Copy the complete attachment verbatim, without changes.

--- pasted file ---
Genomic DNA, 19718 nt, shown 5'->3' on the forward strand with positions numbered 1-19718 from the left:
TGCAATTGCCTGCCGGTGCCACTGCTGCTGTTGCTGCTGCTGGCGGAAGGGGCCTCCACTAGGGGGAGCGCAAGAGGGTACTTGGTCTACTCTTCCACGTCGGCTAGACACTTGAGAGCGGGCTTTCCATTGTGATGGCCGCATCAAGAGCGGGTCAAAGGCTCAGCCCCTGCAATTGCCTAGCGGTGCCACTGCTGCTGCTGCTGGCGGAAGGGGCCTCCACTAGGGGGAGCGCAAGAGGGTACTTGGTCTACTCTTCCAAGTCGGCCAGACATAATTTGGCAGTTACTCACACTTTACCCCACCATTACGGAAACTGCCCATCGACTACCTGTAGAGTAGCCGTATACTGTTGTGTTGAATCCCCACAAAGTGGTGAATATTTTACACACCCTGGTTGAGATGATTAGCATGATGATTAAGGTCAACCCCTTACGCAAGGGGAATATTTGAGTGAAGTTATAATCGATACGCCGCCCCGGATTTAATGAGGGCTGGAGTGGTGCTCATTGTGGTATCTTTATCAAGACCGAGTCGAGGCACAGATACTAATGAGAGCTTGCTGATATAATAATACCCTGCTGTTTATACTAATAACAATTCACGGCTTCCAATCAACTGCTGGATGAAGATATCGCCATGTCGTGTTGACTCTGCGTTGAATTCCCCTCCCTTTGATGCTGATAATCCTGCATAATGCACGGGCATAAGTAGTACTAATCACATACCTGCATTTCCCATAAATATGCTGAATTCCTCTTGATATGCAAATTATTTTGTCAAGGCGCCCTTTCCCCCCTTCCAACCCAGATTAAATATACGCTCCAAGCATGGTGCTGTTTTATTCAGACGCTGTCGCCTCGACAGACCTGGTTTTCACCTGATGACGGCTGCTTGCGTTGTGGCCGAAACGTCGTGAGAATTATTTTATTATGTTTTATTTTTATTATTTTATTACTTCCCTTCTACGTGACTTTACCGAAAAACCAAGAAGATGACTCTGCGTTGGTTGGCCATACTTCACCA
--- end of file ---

Genomic DNA, 19718 nt, shown 5'->3' on the forward strand with positions numbered 1-19718 from the left:
TGCAATTGCCTGCCGGTGCCACTGCTGCTGTTGCTGCTGCTGGCGGAAGGGGCCTCCACTAGGGGGAGCGCAAGAGGGTACTTGGTCTACTCTTCCACGTCGGCTAGACACTTGAGAGCGGGCTTTCCATTGTGATGGCCGCATCAAGAGCGGGTCAAAGGCTCAGCCCCTGCAATTGCCTAGCGGTGCCACTGCTGCTGCTGCTGGCGGAAGGGGCCTCCACTAGGGGGAGCGCAAGAGGGTACTTGGTCTACTCTTCCAAGTCGGCCAGACATAATTTGGCAGTTACTCACACTTTACCCCACCATTACGGAAACTGCCCATCGACTACCTGTAGAGTAGCCGTATACTGTTGTGTTGAATCCCCACAAAGTGGTGAATATTTTACACACCCTGGTTGAGATGATTAGCATGATGATTAAGGTCAACCCCTTACGCAAGGGGAATATTTGAGTGAAGTTATAATCGATACGCCGCCCCGGATTTAATGAGGGCTGGAGTGGTGCTCATTGTGGTATCTTTATCAAGACCGAGTCGAGGCACAGATACTAATGAGAGCTTGCTGATATAATAATACCCTGCTGTTTATACTAATAACAATTCACGGCTTCCAATCAACTGCTGGATGAAGATATCGCCATGTCGTGTTGACTCTGCGTTGAATTCCCCTCCCTTTGATGCTGATAATCCTGCATAATGCACGGGCATAAGTAGTACTAATCACATACCTGCATTTCCCATAAATATGCTGAATTCCTCTTGATATGCAAATTATTTTGTCAAGGCGCCCTTTCCCCCCTTCCAACCCAGATTAAATATACGCTCCAAGCATGGTGCTGTTTTATTCAGACGCTGTCGCCTCGACAGACCTGGTTTTCACCTGATGACGGCTGCTTGCGTTGTGGCCGAAACGTCGTGAGAATTATTTTATTATGTTTTATTTTTATTATTTTATTACTTCCCTTCTACGTGACTTTACCGAAAAACCAAGAAGATGACTCTGCGTTGGTTGGCCATACTTCACCA